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US Says Only Iran to Blame for its Nuclear Predicament


The United States Thursday rejected an Iranian charge that it is trying to wreck contacts between Iran and Russia on Iran's nuclear program. The State Department said Iran is solely to blame for its international isolation on the issue.

The Bush administration has reiterated its support for Russian efforts to find a compromise solution to the crisis over Iran's nuclear program.

It says an Iranian charge the United States is trying to torpedo those talks is nothing more than blame-casting by Tehran for its own deception and prevarication on the nuclear issue.

Iranian nuclear negotiator Ali Larajani said in Moscow Friday, after another inconclusive round of talks with Russian officials, that the United States is trying to destroy Russian efforts at a nuclear compromise.

Russia has offered to enrich uranium on its territory for Iran to assuage international concerns about Tehran's nuclear program.

But Russian officials say the latest talks stalled again over an Iranian insistence that it should still be able to conduct some enrichment activity on its own.

At a news briefing, State Department Deputy Spokesman Adam Ereli said Russian concerns about Iran's nuclear intentions are widely shared in the international community - not just by the United States, but many other countries including the dozens that have supported the referral of the issue to the U.N. Security Council.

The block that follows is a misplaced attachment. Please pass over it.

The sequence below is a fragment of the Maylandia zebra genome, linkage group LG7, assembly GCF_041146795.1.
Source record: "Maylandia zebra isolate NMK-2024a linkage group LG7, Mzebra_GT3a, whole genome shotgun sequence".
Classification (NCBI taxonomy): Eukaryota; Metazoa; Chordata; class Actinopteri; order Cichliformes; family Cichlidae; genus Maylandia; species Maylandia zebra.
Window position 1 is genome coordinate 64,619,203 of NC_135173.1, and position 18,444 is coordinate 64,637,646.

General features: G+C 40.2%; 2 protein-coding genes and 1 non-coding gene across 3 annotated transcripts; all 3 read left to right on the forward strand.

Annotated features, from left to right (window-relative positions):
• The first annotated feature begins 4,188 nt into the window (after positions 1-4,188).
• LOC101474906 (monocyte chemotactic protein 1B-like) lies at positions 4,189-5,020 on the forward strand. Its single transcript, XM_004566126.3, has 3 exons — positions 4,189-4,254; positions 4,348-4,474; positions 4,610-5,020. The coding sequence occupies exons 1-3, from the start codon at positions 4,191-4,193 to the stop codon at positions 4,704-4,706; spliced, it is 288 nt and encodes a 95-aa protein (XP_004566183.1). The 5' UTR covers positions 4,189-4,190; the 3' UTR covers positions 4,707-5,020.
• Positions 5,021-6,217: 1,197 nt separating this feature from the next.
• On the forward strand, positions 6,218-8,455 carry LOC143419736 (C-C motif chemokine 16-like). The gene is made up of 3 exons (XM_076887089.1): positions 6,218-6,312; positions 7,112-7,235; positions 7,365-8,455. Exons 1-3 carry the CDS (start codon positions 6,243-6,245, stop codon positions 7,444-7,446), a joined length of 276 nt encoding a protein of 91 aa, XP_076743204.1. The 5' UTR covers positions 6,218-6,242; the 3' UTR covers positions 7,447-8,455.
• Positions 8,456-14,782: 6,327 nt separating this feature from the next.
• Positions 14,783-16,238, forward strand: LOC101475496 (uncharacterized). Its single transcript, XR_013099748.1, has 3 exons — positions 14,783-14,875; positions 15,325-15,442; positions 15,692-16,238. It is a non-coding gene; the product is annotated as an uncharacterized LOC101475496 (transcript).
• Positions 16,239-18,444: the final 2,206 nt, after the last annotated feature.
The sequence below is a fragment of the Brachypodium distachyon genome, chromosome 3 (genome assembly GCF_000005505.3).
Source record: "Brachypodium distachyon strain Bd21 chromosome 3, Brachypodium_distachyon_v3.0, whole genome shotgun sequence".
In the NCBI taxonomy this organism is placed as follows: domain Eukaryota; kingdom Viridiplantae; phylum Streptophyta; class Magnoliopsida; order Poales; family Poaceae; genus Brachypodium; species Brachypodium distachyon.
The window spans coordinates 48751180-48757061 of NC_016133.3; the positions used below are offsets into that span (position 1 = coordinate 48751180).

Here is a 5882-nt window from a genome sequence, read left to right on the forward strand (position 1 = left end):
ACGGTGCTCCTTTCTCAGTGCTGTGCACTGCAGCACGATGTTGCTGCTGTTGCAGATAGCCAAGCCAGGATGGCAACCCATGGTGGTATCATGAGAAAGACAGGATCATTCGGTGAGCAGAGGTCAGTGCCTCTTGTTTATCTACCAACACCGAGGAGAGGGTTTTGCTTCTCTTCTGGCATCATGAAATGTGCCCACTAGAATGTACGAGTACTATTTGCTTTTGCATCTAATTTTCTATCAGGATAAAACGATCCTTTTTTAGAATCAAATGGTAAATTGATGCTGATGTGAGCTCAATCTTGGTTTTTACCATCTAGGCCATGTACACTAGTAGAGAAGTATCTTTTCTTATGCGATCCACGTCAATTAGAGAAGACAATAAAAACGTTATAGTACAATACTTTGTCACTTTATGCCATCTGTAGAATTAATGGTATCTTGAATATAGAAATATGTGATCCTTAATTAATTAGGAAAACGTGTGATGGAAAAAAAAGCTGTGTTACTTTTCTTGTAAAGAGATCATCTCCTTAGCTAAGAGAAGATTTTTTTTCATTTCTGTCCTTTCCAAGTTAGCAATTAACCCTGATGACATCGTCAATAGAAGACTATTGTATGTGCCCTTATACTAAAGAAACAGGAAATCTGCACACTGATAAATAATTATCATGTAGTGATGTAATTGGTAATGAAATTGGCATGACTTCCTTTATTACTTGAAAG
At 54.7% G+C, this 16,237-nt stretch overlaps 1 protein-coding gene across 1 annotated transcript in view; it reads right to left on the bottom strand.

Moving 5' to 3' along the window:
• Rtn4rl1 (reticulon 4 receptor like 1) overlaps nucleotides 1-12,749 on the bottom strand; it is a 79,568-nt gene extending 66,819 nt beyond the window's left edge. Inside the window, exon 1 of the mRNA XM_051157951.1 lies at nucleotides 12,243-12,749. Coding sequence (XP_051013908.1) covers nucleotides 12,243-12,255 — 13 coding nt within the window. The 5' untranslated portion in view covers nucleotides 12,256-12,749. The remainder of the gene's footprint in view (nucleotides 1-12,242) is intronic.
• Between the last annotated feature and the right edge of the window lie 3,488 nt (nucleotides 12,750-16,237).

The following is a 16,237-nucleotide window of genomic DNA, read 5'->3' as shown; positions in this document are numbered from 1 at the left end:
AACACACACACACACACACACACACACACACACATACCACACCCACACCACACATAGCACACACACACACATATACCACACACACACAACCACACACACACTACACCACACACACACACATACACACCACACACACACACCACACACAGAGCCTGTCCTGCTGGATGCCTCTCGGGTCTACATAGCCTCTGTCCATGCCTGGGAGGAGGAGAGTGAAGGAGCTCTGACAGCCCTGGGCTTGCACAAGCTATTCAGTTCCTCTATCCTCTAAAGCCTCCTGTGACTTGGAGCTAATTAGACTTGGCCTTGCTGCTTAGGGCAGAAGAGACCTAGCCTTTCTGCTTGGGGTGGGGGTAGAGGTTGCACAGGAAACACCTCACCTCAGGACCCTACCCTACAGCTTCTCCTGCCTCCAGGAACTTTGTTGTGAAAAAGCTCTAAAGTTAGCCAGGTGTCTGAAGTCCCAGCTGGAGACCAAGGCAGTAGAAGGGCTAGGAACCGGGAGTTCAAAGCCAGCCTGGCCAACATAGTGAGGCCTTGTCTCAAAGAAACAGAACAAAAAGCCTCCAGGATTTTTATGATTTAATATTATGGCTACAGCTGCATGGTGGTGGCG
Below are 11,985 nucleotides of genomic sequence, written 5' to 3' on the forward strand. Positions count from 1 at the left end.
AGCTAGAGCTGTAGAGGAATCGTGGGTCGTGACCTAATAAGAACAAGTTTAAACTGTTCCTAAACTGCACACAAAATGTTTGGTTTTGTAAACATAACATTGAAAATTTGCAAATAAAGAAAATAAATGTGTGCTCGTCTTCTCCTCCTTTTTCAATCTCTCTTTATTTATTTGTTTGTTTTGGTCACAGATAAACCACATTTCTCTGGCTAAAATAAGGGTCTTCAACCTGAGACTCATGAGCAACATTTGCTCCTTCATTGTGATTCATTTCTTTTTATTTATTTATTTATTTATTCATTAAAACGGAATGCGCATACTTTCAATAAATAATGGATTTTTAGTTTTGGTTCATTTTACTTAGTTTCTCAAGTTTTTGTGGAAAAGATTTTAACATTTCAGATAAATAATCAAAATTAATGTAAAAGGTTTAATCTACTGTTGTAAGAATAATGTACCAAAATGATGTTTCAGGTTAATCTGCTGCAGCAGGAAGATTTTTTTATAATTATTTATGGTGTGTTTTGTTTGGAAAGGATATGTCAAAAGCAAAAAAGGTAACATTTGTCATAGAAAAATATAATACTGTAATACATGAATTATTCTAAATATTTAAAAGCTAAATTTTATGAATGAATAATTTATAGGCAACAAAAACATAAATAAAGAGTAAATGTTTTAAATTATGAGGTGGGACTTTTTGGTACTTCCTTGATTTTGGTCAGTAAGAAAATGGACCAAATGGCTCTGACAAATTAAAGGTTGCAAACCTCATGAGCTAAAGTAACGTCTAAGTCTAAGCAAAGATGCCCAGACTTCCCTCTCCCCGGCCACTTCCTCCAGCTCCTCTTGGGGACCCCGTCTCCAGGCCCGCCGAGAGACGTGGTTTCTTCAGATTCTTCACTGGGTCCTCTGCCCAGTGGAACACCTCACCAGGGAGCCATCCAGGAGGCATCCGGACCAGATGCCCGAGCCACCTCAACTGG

"If Iran has a problem with the state of affairs and the situation it finds itself in, Iran has only Iran to blame," said Adam Ereli. "And if they want to point fingers, they'll need more than 10 of them to point, because there are more than 10 parties on the other side of the table concerned about what they're doing."

Iranian envoy Larijani said negotiations with Moscow would end if the International Atomic Energy Agency governing board votes, as expected, next week to send the issue of Iran's nuclear program to the Security Council.

The Iranian diplomat will have last-minute talks in Vienna Friday with the foreign ministers of Britain, France and Germany, who have led a European effort to get Iran to end sensitive nuclear activity in exchange for trade and other benefits.

Spokesman Ereli said the United States continues to support the European diplomacy, which he said offers Iran a way out of its nuclear predicament.

However, he said it remains to be seen whether Iran will restore the enrichment freeze it undertook under the 2004 Paris agreement with the Europeans but later reneged on, or is just trying to forestall the prospect of international censure.

He said the Bush administration is under no illusions about Iran's intentions.

The United States has long maintained that Iran's nominally peaceful nuclear program conceals a secret weapons effort.

It has led efforts to have the matter sent to the Security Council, but has not said what sanctions or other punitive measures against Iran it might seek in that forum.

The 35-nation IAEA governing board convenes in Vienna Monday to hear a report on the issue from its director-general Mohamed ElBaradei.

A Security Council referral is considered a virtual certainly, since the United States, the European Union, Russia and China agreed in principle on such a move January 31 in London.

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